Judy Freeman

Judy Freeman

JUDY FREEMAN is a well-known speaker and writer on reading aloud, storytelling, booktalking, and all aspects of children’s literature. A national seminar presenter for BER (Bureau of Education and Research; www.ber.org), she also gives a variety of workshops and speeches at conferences, schools and libraries throughout the world for teachers, librarians, parents, and children. Judy served as a member of the Newbery Committee to select the Newbery Award book for the year 2000 (Bud, Not Buddy by Christopher Paul Curtis) and the 2008 Sibert Committee, to select the most distinguished informational book for children published in 2007 (The Wall: Growing Up Behind the Iron Curtain by Peter Sís). Judy proudly served as a member of the 2014 Caldecott Committee to select the Caldecott Award book for the year 2013 (Locomotive by Brian Floca).

Judy has written more than 400 book reviews and other content for best-selling author James Patterson’s spectacular website for parents, librarians, and teachers, and other children’s book-loving souls. Learn more about Judy Freeman and her work at her website,  www.judyreadsbooks.com.

Winners! Handbook

The Winners! Handbook is put out once a year by Judy Freeman and contains a closer look at some of her top-rated children’s books from the previous year. Each year, Freeman combs through the books named “best of the year” by various library organizations in order to highlight the best of the best, or bring attention to books that had been overlooked by awards committees. Freeman uses this handbook in her acclaimed Winners! Workshop, where she examines various books’ library and classroom applications as well as how the titles tie in to Common Core Standards.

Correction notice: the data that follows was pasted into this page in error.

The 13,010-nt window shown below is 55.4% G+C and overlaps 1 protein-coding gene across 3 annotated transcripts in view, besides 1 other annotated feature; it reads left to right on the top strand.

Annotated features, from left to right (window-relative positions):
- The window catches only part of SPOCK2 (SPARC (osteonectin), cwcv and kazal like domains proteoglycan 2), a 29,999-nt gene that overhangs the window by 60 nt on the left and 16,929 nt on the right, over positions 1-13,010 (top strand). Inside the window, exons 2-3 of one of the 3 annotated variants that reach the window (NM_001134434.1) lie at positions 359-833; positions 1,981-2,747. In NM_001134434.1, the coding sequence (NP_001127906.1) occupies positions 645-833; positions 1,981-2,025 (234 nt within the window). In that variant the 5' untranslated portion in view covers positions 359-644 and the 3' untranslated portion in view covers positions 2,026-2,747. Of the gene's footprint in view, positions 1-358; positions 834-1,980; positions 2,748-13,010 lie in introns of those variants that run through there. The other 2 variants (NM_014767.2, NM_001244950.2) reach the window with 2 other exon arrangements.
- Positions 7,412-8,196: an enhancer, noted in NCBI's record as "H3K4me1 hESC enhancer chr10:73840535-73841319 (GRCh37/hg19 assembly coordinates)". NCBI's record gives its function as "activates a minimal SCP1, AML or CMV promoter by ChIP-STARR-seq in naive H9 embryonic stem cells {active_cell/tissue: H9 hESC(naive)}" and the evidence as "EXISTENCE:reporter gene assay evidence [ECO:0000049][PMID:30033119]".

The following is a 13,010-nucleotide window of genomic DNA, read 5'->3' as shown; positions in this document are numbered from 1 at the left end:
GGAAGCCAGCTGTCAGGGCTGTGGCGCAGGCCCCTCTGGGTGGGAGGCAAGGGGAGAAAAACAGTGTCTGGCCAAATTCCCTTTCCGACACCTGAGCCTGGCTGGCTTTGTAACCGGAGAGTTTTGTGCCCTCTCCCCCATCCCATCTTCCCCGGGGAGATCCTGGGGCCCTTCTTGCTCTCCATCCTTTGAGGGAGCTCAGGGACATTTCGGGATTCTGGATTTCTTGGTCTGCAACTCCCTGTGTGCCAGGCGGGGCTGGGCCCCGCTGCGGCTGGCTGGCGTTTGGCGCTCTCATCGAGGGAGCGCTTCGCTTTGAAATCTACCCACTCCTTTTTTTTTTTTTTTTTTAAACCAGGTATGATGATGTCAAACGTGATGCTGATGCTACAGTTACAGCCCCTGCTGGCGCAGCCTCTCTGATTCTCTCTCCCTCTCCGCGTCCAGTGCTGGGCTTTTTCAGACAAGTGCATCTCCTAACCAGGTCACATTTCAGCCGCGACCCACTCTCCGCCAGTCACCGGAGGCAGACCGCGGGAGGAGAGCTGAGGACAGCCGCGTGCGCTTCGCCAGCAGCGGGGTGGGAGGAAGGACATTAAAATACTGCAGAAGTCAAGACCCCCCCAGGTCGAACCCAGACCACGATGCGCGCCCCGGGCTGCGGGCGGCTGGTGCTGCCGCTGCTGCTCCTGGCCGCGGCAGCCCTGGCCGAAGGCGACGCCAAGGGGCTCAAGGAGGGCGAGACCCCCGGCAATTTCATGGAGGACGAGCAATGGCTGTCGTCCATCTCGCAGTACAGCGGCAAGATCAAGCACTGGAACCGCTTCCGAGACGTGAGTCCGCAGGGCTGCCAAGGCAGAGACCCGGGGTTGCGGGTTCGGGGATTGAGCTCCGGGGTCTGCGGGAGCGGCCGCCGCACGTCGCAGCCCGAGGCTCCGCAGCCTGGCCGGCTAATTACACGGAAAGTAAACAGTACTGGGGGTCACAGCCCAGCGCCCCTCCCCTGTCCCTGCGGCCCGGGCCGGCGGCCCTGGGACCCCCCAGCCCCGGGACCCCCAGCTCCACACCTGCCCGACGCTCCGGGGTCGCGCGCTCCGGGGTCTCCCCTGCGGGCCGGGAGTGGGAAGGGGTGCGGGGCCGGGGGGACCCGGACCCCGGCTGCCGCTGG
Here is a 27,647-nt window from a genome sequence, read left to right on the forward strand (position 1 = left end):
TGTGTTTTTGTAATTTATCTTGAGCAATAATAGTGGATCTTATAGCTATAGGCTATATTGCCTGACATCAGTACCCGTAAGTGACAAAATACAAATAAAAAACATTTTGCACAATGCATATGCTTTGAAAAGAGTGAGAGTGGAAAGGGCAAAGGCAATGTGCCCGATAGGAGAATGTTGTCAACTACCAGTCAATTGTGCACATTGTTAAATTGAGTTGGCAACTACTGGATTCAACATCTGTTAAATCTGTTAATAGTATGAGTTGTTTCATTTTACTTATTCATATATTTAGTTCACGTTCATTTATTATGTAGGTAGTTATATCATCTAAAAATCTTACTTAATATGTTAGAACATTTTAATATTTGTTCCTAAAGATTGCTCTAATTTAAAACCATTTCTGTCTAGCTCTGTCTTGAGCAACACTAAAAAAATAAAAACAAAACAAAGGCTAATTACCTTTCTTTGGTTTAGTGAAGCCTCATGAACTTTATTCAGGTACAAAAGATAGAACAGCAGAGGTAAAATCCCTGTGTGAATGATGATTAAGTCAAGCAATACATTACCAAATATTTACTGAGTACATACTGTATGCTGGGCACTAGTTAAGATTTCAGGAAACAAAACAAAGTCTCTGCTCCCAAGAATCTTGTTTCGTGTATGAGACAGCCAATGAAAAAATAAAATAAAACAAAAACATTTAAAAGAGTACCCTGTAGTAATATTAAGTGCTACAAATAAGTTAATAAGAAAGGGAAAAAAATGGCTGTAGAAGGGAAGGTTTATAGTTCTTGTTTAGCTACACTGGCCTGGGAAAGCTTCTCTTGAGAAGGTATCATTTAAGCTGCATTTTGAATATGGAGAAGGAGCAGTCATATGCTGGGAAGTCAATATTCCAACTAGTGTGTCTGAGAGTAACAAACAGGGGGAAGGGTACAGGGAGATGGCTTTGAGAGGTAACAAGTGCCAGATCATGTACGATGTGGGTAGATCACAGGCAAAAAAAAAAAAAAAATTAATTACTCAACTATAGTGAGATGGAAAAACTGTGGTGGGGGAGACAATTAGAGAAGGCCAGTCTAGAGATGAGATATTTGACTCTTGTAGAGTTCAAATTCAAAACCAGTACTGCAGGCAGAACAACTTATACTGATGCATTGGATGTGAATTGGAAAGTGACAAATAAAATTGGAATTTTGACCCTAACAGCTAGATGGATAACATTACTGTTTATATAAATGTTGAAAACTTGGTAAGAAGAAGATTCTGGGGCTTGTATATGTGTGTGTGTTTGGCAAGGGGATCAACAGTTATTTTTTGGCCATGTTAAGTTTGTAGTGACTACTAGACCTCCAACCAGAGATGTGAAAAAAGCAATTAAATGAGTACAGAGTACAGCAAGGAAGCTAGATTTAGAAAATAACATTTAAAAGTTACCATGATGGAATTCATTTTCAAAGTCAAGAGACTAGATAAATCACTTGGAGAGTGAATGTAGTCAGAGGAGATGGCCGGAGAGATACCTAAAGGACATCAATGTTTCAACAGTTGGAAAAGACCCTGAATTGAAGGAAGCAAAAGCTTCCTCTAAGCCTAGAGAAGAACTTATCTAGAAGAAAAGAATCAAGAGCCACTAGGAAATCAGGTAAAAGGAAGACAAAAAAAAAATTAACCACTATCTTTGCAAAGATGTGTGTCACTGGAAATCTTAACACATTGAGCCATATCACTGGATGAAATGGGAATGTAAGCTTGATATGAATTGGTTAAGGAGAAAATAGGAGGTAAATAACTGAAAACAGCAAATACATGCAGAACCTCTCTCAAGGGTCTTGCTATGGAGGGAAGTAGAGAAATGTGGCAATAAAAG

Every spring, for the past 30+ years, Judy Freeman has presented her wildly popular, idea-packed, full-day seminar, The Winners! Workshop, throughout New Jersey. Her program is a field day for teachers, librarians, and other children’s literature-lovers looking for innovative and practical ways to use the best of the year’s children’s books for curricular connections, thematic tie-ins, resource-based learning, and just plain fun. If you can’t make it to New Jersey each year, this handbook, upon which Judy’s workshop is based, that each participant receives as part of the day, is the next best thing to being there.


Looking for ways to integrate Common Core or your state standards into your classroom or library? In The Winners! Handbook, you’ll discover a host of successful, kid-tested, motivating, literature-based techniques and strategies for reading and writing lessons across the curriculum, giving you a whole new repertoire of irresistible titles your kids will love as read-alones, read alouds, and for book discussion groups.

– From The 2015 Winners! Handbook

From The 2018 Winners! Handbook: A Closer Look at Judy Freeman’s Top-Rated Children’s Books of 2017 

✪ The Losers Club. Clements, Andrew. Random House, 2017. {ISBN-13: 978-0-399-55755-2; 231p.} FIC (Gr. 4-6) RL: 3.9